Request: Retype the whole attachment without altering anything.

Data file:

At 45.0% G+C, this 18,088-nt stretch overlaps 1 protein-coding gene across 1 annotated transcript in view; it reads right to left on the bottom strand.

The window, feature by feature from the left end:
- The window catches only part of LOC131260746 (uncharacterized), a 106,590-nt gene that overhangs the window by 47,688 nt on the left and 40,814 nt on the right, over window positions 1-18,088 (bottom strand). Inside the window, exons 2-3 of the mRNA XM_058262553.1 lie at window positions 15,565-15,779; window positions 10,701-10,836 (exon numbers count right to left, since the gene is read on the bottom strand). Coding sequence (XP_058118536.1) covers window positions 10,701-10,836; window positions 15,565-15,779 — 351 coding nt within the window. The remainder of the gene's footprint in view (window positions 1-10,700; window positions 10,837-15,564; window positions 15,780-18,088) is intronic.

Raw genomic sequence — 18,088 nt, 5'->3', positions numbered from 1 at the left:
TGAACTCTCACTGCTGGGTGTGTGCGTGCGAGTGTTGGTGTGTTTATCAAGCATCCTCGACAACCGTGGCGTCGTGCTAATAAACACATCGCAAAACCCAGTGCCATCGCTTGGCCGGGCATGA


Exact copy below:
At 45.0% G+C, this 18,088-nt stretch overlaps 1 protein-coding gene across 1 annotated transcript in view; it reads right to left on the bottom strand.

The window, feature by feature from the left end:
- The window catches only part of LOC131260746 (uncharacterized), a 106,590-nt gene that overhangs the window by 47,688 nt on the left and 40,814 nt on the right, over window positions 1-18,088 (bottom strand). Inside the window, exons 2-3 of the mRNA XM_058262553.1 lie at window positions 15,565-15,779; window positions 10,701-10,836 (exon numbers count right to left, since the gene is read on the bottom strand). Coding sequence (XP_058118536.1) covers window positions 10,701-10,836; window positions 15,565-15,779 — 351 coding nt within the window. The remainder of the gene's footprint in view (window positions 1-10,700; window positions 10,837-15,564; window positions 15,780-18,088) is intronic.

Raw genomic sequence — 18,088 nt, 5'->3', positions numbered from 1 at the left:
TGAACTCTCACTGCTGGGTGTGTGCGTGCGAGTGTTGGTGTGTTTATCAAGCATCCTCGACAACCGTGGCGTCGTGCTAATAAACACATCGCAAAACCCAGTGCCATCGCTTGGCCGGGCATGA